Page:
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University of South Carolina student fatally shot after trying to enter the wrong home

Police found Nicholas Anthony Donofrio, 20, dead of a gunshot wound on the front porch of a home on his street that he tried to enter, police said.
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A 20-year-old University of South Carolina student was fatally shot early Saturday when he tried to enter the wrong home, police said.

Columbia police found Nicholas Anthony Donofrio, 20, dead of a gunshot wound to his upper body on the front porch of the home on South Holly Street, about 2 miles from the university campus, police said in a news release.

Police say Donofrio lived on the street and tried to enter the wrong home when he was shot.

A 911 call first came in shortly before 2 a.m. reporting a home burglary, and the call was upgraded to "a shots fired call" while officers were on their way to the scene, the release said.

The Richland County Coroner’s Office identified Donofrio, police said.

Nick Donofrio.
Nick Donofrio.Dina Donofrio via Facebook

Police investigators "will continue to consult with the Fifth Circuit Solicitor’s Office regarding the circumstances of the case," the news release said. A police spokesperson said charges had not yet been filed.

South Carolina’s “stand your ground” law allows people to use deadly force in self-defense if they are not breaking the law and in places where they have a right to be, according to the Giffords Law Center to Prevent Gun Violence, a nonprofit advocacy organization. The state does not require gun owners to be licensed to own or purchase guns, it says.

Donofrio is originally from Connecticut, police said. His parents could not immediately be reached for comment Monday.

Donofrio graduated from Daniel Hand High School in Madison, a town about 20 miles east of New Haven, in 2021, Madison County schools Superintendent Craig Cooke and the school's principal, Anthony Salutari Jr., said in a statement.

A University of South Carolina spokesperson said in a statement that Donofrio was a sophomore and that the university's Student Affairs team is providing support to students.

Donofrio was studying kinesiology and exercise science, according to his LinkedIn profile.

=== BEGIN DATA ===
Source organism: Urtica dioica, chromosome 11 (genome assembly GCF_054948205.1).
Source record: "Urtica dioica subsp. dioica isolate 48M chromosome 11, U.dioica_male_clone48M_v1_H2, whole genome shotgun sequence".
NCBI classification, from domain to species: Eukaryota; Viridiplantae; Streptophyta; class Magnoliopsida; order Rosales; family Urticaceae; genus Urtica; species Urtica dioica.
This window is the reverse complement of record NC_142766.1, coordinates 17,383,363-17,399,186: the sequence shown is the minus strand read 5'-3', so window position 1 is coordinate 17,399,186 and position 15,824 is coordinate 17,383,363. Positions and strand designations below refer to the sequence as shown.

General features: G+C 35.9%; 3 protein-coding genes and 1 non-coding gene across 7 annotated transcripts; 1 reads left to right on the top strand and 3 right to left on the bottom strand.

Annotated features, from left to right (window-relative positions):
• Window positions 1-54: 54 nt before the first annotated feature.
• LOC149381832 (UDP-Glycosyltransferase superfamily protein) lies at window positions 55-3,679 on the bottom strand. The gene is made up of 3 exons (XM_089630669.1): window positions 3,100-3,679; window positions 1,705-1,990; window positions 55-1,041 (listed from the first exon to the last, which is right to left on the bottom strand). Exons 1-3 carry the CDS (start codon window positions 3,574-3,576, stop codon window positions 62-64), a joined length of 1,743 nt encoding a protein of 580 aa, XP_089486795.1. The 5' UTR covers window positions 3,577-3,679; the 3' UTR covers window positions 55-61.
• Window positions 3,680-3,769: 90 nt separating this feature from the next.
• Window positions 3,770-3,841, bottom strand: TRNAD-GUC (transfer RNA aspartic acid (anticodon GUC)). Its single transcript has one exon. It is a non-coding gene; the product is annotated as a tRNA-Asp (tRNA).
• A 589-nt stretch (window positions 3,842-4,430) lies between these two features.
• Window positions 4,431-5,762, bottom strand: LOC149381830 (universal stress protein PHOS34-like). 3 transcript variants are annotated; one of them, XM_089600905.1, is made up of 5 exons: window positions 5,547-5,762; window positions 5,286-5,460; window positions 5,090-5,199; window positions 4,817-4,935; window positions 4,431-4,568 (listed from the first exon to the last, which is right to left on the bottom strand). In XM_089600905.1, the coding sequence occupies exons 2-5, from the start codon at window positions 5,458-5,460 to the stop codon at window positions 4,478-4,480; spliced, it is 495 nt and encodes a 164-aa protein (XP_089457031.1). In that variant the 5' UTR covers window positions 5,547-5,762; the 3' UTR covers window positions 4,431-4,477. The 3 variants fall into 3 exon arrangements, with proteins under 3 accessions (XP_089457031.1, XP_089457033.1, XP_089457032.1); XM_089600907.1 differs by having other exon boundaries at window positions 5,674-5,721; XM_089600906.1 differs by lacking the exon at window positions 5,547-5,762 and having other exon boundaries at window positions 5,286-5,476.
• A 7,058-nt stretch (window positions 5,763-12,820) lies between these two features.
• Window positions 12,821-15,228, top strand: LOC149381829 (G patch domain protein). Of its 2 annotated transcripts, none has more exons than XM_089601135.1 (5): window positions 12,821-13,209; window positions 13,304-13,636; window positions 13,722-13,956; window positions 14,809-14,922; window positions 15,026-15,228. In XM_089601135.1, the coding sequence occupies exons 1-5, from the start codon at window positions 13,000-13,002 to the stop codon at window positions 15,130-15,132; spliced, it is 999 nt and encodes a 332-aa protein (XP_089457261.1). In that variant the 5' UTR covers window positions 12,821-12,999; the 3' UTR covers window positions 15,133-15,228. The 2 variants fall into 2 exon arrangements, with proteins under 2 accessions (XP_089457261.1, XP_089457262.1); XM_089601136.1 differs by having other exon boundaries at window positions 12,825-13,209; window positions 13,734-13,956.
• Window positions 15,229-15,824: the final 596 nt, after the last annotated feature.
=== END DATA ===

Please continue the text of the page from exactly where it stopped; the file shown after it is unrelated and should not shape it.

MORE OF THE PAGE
The fatal shooting is the latest in a string of similar tragedies, in which people have been shot — sometimes fatally — for making mistakes.

In April, Andrew Lester, a white man in his 80s, shot Ralph Yarl, a 16-year-old Black boy, after he rang the wrong doorbell as he was intending to pick up his younger brothers in Kansas City, Missouri. Yarl survived but has said he is suffering lingering effects from the shooting, including difficulty concentrating.

Lester has been charged with first-degree assault and armed criminal action. He pleaded not guilty and was released on $200,000 bail and ordered to surrender his passport, give up his firearm and have no contact with Yarl. If he is found guilty, he could face a maximum sentence of life in prison on the assault charge and three to 15 years on the gun charge.

Days after the shooting of Yarl, Kevin Monahan, 65, fatally shot Kaylin Gillis, 20, after the car she was in mistakenly turned into his driveway in upstate New York. Monahan was arrested on a charge of second-degree murder, to which he pleaded not guilty.

Also in April, Pedro Tello Rodriguez Jr., 25, was charged with deadly conduct, a third-degree felony, in the shootings of two Texas cheerleaders — one of whom was injured critically — after one got in the wrong car in the parking lot of a supermarket about 25 miles northeast of Austin. It was not immediately clear whether Rodriguez had entered a plea and whether he remains in custody, and a police spokesperson could not immediately be reached for comment.

Experts and gun control advocates have blamed the incidents on lax gun laws and increasingly incendiary mainstream political discourse.